Hey Lifehacker, I’m planning on buying a car soon and am wondering what sort of extras I should try and squeeze out of my dealer? Should I aim for accessories such as a GPS and car-backing camera, or just try for a discount? Thanks, Buying A Car
Car dealership picture from Shutterstock
Just be careful that those “extras” don’t morph into premiums you end up paying for. In the hallowed words of George Costanza from Seinfeld: “First they stick you with the undercoating, rust-proofing, dealer prep… Suddenly you’re on your back like a turtle!” (I’ve always wanted to quote that line. But anyway.)
Personally, I’d push for a cash discount over free add-on features. This stuff is harder to quantify and could actually work out cheaper as aftermarket accessories. Plus, you can put the savings towards an inbuilt GPS or car-backing camera of your choice instead of being stuck with whatever the dealer offers you. In other words, forget about the bells-and-whistles and concentrate on getting the best price you possibly can.
Landing a great deal on a new car is dependent on a range of factors that have very little to do with your haggling skills. For example, you tend to get bigger discounts on cars that are either slow sellers or have very high profit-margins. So it definitely pays to do some research in this area. Naturally, you should also take time to compare the promotions at multiple dealerships to get an idea of what’s feasible.
Timing can improve your bargaining power by a significant margin too. As a general rule of thumb, the end-of-financial-year period (June) is the best time to purchase a new car. This is when dealerships are pushing to reach their sales targets, resulting in bigger discounts and incentives.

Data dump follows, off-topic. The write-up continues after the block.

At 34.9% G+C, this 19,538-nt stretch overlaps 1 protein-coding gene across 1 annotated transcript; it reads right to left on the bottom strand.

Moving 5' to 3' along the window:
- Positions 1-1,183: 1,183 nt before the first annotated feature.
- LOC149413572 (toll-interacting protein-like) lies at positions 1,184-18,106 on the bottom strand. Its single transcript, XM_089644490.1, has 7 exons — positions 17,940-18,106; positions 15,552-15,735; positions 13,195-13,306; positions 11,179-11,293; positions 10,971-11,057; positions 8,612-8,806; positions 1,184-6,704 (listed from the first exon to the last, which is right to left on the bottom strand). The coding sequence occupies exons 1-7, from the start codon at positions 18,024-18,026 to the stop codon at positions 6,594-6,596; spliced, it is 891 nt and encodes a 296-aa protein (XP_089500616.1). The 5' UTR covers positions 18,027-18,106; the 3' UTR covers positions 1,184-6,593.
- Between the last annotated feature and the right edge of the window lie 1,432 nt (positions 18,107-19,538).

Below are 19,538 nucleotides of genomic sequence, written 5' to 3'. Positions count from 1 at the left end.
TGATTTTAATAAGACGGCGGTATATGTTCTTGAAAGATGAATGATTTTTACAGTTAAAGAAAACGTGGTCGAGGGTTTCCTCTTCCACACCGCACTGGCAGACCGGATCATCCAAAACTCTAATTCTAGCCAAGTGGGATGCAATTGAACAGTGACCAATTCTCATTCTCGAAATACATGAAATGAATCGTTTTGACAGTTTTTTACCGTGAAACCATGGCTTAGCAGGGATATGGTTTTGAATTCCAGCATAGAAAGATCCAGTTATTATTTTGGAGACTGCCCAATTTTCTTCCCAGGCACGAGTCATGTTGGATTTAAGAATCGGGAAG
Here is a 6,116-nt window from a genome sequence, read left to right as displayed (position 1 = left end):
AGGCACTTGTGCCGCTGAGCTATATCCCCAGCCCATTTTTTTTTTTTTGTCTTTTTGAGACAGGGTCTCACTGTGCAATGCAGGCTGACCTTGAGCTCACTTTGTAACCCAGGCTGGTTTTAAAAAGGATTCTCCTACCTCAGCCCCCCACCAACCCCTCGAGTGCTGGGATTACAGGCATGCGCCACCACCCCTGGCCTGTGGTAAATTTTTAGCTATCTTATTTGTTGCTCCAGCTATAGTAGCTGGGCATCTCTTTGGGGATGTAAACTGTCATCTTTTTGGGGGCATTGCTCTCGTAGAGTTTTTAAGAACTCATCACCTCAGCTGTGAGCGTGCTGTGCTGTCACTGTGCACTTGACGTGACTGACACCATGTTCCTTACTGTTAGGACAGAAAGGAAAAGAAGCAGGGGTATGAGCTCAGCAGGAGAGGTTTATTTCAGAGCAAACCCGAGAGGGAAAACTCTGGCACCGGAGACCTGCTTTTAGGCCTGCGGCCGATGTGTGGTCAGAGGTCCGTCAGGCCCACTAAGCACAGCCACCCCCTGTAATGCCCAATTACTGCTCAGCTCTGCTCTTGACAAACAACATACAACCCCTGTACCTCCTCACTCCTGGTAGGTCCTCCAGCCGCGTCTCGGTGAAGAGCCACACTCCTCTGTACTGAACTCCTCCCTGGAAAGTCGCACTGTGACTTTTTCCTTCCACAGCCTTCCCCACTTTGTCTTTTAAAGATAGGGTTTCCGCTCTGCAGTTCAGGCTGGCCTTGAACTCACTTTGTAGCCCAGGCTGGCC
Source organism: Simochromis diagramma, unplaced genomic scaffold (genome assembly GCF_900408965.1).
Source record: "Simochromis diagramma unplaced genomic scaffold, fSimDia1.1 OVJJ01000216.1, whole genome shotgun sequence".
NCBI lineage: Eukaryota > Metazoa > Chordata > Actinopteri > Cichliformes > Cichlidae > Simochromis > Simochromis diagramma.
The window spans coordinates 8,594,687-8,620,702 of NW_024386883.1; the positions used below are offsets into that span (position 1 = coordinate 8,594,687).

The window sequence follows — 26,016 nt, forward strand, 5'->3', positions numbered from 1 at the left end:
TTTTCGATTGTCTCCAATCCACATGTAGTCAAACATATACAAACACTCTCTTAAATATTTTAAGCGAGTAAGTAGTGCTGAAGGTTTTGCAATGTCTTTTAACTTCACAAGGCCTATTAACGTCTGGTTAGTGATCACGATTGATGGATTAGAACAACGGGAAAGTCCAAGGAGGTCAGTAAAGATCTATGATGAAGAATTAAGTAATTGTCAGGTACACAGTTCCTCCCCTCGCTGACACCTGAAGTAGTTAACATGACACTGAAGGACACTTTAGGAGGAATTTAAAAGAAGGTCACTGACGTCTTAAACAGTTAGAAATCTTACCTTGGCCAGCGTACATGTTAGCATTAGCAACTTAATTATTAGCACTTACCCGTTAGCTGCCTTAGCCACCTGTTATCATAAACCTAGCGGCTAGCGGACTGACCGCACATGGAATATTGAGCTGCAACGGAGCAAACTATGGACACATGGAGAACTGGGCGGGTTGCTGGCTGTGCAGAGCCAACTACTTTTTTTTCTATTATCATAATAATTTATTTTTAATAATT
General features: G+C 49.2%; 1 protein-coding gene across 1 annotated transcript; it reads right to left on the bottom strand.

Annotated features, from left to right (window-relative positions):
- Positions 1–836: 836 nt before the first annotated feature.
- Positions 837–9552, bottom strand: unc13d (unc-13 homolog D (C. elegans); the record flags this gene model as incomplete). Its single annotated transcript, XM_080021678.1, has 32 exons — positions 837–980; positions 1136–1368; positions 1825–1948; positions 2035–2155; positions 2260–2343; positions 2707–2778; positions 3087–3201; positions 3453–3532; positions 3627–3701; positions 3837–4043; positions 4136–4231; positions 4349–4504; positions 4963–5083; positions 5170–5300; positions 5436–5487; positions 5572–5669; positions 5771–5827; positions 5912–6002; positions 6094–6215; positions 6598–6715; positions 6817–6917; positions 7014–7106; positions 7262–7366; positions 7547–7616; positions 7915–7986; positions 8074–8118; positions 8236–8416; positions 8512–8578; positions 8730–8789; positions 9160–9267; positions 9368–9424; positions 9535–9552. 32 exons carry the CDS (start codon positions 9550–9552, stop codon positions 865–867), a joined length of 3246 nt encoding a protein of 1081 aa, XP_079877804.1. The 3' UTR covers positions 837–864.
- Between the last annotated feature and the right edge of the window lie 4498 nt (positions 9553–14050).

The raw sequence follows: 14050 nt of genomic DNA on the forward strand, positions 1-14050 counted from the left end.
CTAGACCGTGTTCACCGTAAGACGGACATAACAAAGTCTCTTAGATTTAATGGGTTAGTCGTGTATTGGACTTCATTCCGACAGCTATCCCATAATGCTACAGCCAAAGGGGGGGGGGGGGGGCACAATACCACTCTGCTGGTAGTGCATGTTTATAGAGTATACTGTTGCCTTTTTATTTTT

You can also find good deals at the end of the calendar year when dealerships are trying to get rid of old stock to make way for new models. (Whenever a car receives an update, its predecessor experiences a sharp drop in value.) Anecdotally, February tends to be a slow month for all spending which could result in some excellent deals.
If you need a new car straight away and don’t want to wait for the above months to roll by, try haggling at the end of the month rather than at the beginning. Prices tend to be more negotiable at this time, because dealers need to meet their monthly targets and are subsequently more eager to make a sale.
If you’re interested in a specific car, it might be worth registering your interest on AutoGenie. This is an online car buying service that essentially sees dealers bidding for your business. You list the car you want and then choose the best offer. Once an offer has been selected, you move straight to the purchasing process with the price already agreed upon.
You can pick up some additional car buying tips here. If any readers have bargaining advice or haggling hacks or their own, let BAC know in the comments section below.
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